Sunday, February 22, 2009

Kayak 1.7 The Historians: Captain George Comer, Whaling Anthropologist

George Comer in the rigging, courtesy Mystic Seaport

Inuit Family,  photograph George Comer, courtesy Mystic eaport

Hudson Bay Inuit carving, collected by George Comer, courtesy Canadian Museum of Civilization

Hudson Bay Inuit carving, collected George Comer, courtesy Canadian Museum od Civilization

Netsilik Family, George Comer photograph, courtesy Mystic Seaport

Netsilik Kayak drawing courtesy Canadian Museum of Civilization/Dr. Eugene Arima

Replica and photograph courtesy Harvey Golden

Captain George Comer's life story is as unlikely as it is interesting. Born in Quebec in 1858 to a seafaring father, he emigrated to New England around age five, with his mother. At age seventeen in 1875 he had found his way to New London, where he shipped out as a green hand on the Nile, a whaling barkentine bound for the Arctic whaling grounds. Though it would be over a decade before he returned to the arctic, the trip was seminal and set the course for the arc of George Comer's life and adventures. After several seasons of sealing from Cape Horn to the Indian Ocean, Comer returned to the Arctic with his original captain, John Spicer, with three annual whaling trips to Hudson Bay in the Era, a 91  ft. topsail schooner. In '93 he returned (as second mate aboard the Canton) to winter over in the Hudson Bay for the first time. It was a significant experience which fed a growing interest in the natural world and anthropology. Long winter hours. Inuit camped nearby. He collected.
His life changed in 1897 when the father of American anthropology, Franz Boas contacted Comer's former captain Spicer for information about the Hudson Bay Inuit. Spicer referred him to Comer, who had taken over as captain of the Era. It was, as stated by Fred Calabretta in "Sea History" magazine, Comer's 'defining moment'. Asked to put together a collection of Eskimo artifacts from the Hudson Bay area, Comer impressed Boas immensely. He went on to become a highly regarded figure in North American anthropology under Boas' tuteledge, taking over 300 pictures of Canadian Inuit and recording the first Inuit voices in Canada, telling stories and singing songs. His closest friend among the Inuit was a Shaman, Ippaktuk (shaman) Tasseok, andhe had a longtime female Inuit companion, Nivisinaaq.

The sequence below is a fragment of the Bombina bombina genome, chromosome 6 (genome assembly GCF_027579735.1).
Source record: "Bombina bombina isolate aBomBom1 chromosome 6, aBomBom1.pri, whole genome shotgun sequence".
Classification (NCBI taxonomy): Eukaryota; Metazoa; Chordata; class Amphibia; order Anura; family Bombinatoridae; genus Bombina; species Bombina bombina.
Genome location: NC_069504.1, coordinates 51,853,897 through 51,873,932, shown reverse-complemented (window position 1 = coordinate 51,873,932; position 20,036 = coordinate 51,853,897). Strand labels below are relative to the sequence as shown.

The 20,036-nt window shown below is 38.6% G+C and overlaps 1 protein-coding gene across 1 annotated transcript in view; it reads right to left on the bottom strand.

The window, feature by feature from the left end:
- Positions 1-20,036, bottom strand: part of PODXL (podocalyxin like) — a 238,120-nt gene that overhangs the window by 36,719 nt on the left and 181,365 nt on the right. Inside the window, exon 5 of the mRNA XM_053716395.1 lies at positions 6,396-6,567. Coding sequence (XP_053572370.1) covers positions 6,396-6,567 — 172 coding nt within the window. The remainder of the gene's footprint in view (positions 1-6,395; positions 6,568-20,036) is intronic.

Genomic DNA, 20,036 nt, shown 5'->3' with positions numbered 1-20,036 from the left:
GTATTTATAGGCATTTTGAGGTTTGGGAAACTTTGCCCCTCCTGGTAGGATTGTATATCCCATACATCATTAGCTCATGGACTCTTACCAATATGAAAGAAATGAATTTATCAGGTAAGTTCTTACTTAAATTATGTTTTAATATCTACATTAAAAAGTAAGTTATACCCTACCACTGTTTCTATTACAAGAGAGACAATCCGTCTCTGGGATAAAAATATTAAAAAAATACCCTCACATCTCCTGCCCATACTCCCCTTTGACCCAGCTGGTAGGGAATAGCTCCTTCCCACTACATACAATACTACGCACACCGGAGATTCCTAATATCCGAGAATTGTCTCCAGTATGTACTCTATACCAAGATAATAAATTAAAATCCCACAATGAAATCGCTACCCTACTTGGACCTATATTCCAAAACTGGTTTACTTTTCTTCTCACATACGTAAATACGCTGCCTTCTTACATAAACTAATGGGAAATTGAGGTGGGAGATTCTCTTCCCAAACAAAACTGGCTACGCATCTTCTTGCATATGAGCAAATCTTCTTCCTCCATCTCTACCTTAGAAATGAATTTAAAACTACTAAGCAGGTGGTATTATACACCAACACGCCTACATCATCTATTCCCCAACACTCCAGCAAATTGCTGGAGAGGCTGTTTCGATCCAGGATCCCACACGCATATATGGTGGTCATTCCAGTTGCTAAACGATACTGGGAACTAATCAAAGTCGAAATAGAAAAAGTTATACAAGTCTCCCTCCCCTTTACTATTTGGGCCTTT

In 1916, while icebound in north Greenland, near Qaanaaq, or Thule, Comer discovered a kitchen midden which yeilded the first evidence of a paleo-Eskimo civilization, ancestors of the modern Inuit, which became known as the Thule Culture.
The kayak, or more properly qajaq seen above was collected by Comer in 1913, a year after he had retired from whaling. It's a Netsilik or Natlinglimuit style, and one of the only two qajaq I'm aware of him having collected ( the other was also built in replica by H. Golden, see his Caribou Inuit Kayak here). There may have well been more. This is a Caribou Eskimo craft, used in lakes and rivers for hunting caribou.
This kayak has struck my imagination and I am planning to build a replica, or near replica of this fine example of Inuit craftsmanship and creativity. It was my interest in this boat that led me to discover and research George Comer. I found valuable and facinating information on Comer from a variety of sources, especially the above mentioned magazine article , but also at the Mystic Seaport, where there is a large exhibit devoted to Comer, see website, the Canadian Museum of Civilisation, and the Dartmouth College Library. The replica was built by Harvey Golden, to plans found in "Inuit Kayaks in Canada" by Dr. Eugene Arima. My thanks to all .

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